Your business is considering a net-zero commitment or maybe you have just committed to net-zero emissions – so what’s next? An important part of making this commitment or of developing a net zero plan is to work out what this goal will encompass. To ensure that you are setting a credible target and to avoid reputational damage, you should be very clear in your communications what boundary your net-zero goal relates to.
A net-zero goal can relate to your operational emissions only, or it can extend to your supply chain. It could relate to your whole organisation, or only to part of it.
In this article, we will focus on whether you should include scope 3 emission sources.
You can also watch the video of my presentation on this topic here:
Should you include scope 3 emission sources?
If you are reporting under compliance-based schemes such as the NGER legislation in Australia, you will probably be aware of your scope 1 and scope 2 carbon footprint.
Please watch the video below for an explainer of scope 1, 2 and scope 3 emission sources.
However, there are many more emission sources that happen upstream and downstream in your supply chain. For many companies, more than 80% of their emissions occur outside of their own operations. So, if you focus your net-zero efforts on your scope 1 and scope 2 carbon footprint only, you will neglect to address the many emission sources you have in your value chain.
Please watch the video below for an explainer of the 15 categories of scope 3 emissions.
Determining which scope 3 emission sources are relevant for you
Not all of the 15 categories of scope 3 emission sources will be relevant for you. The following is a good checklist, which we have adapted from the Greenhouse Gas Protocol:
- Is the emission source large relative to your scope 1 and scope 2 emissions?
- Does the emission source contribute to your greenhouse gas risk exposure?
- Do key stakeholders such as customers or investors deem the emission source critical?
- Could you reduce the associated emissions or at least influence emission reduction?
Steps you could take to determine what’s in and out of your scope
The following is a list of suggestions for how you could determine what’s in and out of your net-zero goal:
- Have a meeting with key organisational stakeholders to workshop all your emission sources
- Discuss whether these emission sources are relevant for your organisation as per the above checklist
- If the emission source is relevant, you could consider including it in your net-zero goal
How you could workshop your emission sources
To ensure that no significant scope 3 emissions sources are lost, we recommend that you go through all 15 categories. Here is how we do it at 100% Renewables:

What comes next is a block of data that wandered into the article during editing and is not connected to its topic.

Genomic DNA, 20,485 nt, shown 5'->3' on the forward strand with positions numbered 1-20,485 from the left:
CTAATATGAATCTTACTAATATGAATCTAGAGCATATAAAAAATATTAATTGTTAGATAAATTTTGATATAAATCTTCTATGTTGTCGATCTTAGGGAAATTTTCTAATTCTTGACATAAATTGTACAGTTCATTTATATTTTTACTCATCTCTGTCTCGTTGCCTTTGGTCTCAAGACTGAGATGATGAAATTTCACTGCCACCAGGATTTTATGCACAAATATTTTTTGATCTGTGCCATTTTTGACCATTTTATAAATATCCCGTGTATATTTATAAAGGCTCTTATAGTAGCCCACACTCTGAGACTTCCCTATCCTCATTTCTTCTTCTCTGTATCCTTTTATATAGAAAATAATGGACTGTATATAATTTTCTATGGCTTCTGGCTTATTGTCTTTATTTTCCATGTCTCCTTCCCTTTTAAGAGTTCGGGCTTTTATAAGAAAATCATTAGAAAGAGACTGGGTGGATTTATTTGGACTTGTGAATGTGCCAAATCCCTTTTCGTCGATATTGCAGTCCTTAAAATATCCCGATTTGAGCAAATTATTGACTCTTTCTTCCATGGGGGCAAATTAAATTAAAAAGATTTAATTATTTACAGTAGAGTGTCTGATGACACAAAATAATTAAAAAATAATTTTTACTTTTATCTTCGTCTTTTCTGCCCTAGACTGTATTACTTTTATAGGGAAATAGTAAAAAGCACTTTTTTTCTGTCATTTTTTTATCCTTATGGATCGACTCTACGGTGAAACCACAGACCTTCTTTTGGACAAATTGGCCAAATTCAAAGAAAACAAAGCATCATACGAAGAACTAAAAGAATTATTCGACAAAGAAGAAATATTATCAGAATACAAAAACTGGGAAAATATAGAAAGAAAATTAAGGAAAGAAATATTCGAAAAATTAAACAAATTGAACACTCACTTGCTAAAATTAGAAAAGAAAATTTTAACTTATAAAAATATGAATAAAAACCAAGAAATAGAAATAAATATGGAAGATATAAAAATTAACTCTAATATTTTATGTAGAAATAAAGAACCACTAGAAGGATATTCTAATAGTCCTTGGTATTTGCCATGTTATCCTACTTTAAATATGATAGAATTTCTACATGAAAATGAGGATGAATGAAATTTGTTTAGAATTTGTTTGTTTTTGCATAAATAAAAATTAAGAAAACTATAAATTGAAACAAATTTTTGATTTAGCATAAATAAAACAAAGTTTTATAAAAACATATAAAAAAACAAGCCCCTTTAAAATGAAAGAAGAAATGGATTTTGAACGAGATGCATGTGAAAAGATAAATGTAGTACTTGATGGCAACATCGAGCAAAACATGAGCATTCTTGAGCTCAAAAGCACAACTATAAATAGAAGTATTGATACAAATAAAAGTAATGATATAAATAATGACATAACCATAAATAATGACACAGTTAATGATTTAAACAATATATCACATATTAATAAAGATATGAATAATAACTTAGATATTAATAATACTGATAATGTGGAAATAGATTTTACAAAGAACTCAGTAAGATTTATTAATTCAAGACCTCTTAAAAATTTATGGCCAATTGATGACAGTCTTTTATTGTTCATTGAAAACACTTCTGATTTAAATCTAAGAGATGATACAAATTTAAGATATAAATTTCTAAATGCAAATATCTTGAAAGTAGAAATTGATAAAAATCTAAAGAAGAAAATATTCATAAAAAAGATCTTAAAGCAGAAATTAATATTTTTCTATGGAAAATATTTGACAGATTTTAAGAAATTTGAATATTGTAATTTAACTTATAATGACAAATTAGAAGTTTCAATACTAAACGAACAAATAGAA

We usually start by showing emissions sources associated with your organisation’s activities. In most cases, this consists of scope 1 and scope 2 emission sources such as the burning of fossil fuel onsite, or the consumption of electricity. Where you operate air conditioning or refrigeration equipment, fugitive emissions from hydrofluorocarbons should also be taken into account.
Then, we show you upstream and downstream emissions in your value chain, such as shown below.
Usually, category 1 ‘Purchased goods and services’ is a large emissions source – just ask your Finance department for a General Ledger extract of your expenses and you’ll see what we mean.
It is considered best practice to include upstream fuel and energy, and you should assess whether emissions from outsourced transportation and distribution, such as couriers are relevant to you. Every organisation is generating waste, so that should be included as well. Business travel encompasses activities such as air travel and accommodation. Staff commuting is also an important emissions source, particularly if people mostly use cars to get to your place of work.
Where your products generate emissions when they are being used (say you were selling vacuum cleaners), then you should consider the relevance of this emission source as well. If you have investments in joint ventures, subsidiaries or similar that are not accounted for under scope 1 and 2, you could consider also including them in your scope 3 carbon footprint.
 * State of Green Business 2013, GreenBiz
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